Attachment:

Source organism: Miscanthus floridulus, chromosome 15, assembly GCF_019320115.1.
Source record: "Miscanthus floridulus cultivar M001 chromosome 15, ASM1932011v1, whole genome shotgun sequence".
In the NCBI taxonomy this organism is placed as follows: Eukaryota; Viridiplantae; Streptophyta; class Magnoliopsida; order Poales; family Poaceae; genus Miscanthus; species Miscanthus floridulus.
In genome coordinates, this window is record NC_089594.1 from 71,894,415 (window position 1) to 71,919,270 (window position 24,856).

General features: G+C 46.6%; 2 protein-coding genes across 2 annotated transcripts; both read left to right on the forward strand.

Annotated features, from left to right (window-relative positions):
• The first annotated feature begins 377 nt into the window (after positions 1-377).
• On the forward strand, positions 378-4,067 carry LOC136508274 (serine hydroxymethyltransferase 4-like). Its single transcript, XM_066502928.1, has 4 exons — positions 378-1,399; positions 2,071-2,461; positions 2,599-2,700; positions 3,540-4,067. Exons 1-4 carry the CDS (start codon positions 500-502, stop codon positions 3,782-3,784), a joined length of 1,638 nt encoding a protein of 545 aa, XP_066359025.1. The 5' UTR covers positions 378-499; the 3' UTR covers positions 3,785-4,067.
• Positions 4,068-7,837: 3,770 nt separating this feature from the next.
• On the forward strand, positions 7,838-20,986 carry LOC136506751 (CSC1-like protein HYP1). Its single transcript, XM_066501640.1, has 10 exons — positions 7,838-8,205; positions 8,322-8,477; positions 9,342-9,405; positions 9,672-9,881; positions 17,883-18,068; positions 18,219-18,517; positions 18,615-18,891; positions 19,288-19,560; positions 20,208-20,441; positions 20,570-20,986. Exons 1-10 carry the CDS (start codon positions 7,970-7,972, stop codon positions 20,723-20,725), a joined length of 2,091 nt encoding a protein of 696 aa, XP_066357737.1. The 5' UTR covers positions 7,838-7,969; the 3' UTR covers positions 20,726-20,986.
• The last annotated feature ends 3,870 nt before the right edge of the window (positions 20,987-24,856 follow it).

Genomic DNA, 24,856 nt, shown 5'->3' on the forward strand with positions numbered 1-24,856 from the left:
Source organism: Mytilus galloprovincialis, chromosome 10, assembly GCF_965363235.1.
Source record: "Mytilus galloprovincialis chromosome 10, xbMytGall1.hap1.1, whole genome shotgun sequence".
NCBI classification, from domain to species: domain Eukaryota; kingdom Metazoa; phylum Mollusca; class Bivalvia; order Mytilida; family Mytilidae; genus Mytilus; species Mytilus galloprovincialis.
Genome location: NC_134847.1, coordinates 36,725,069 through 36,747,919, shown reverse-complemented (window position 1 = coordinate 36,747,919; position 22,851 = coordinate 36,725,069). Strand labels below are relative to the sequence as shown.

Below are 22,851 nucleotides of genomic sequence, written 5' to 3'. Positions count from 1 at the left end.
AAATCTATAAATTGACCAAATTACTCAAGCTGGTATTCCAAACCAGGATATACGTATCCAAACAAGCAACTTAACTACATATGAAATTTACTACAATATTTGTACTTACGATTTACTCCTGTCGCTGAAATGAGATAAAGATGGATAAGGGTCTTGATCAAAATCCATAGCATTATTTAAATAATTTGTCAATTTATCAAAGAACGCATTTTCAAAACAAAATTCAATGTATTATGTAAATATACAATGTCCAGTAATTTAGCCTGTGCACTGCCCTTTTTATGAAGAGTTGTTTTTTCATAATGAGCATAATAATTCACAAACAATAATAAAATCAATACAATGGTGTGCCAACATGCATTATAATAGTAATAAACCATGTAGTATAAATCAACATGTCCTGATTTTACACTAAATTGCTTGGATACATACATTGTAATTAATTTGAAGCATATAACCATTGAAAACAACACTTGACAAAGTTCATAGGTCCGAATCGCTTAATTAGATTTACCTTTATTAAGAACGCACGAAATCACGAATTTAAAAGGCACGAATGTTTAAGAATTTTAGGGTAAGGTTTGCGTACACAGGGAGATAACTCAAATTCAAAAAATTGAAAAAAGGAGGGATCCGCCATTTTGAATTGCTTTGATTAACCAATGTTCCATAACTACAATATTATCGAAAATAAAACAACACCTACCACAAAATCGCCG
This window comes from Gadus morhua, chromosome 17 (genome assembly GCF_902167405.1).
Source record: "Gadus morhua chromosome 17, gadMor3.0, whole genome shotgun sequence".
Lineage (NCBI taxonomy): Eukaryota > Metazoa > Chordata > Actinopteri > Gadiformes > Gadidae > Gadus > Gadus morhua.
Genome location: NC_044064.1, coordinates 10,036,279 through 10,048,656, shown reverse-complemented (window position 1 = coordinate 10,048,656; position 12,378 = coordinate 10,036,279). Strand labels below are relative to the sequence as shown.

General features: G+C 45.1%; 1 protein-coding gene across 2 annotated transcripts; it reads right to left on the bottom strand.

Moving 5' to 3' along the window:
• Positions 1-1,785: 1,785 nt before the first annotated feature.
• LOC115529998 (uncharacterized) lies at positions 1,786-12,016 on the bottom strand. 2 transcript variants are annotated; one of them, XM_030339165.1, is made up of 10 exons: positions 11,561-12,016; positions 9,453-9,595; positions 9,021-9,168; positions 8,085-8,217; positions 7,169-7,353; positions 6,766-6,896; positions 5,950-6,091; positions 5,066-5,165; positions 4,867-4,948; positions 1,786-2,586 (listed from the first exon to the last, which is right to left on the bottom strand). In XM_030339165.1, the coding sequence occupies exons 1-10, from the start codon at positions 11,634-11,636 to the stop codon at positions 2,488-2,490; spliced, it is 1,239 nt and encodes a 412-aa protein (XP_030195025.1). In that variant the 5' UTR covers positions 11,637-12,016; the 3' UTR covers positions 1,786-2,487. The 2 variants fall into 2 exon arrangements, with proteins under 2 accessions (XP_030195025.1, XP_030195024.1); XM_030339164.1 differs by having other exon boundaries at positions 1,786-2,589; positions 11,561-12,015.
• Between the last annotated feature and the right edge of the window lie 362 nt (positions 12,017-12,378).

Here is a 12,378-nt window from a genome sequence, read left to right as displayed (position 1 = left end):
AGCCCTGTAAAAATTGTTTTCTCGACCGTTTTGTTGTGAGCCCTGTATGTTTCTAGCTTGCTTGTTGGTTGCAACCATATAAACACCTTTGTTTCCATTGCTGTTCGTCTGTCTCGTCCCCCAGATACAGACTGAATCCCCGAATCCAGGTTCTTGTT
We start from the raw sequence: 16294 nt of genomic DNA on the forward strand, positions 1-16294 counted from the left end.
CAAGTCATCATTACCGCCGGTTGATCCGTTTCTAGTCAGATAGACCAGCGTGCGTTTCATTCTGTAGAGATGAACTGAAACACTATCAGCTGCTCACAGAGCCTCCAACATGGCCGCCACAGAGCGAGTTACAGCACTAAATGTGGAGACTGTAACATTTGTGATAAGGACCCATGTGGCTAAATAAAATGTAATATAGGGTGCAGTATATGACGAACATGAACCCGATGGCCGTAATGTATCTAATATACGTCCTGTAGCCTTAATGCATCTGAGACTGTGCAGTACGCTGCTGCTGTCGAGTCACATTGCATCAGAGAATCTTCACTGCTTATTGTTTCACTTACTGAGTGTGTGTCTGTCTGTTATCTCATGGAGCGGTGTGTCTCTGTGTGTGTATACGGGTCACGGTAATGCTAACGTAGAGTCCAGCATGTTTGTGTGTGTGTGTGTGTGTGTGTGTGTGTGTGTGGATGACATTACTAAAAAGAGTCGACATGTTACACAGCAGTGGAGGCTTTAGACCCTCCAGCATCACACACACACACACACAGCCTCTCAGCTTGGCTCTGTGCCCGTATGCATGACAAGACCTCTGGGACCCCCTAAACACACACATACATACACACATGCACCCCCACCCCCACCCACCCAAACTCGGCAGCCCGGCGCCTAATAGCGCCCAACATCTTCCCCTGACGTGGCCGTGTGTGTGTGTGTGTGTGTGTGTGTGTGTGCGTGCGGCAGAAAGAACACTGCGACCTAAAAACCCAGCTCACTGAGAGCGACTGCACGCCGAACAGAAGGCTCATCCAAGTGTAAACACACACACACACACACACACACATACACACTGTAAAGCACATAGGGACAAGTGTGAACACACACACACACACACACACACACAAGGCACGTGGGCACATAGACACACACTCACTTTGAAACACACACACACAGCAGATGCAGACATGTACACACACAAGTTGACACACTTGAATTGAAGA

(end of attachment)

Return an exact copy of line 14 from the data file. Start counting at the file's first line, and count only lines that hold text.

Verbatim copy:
Source record: "Mytilus galloprovincialis chromosome 10, xbMytGall1.hap1.1, whole genome shotgun sequence".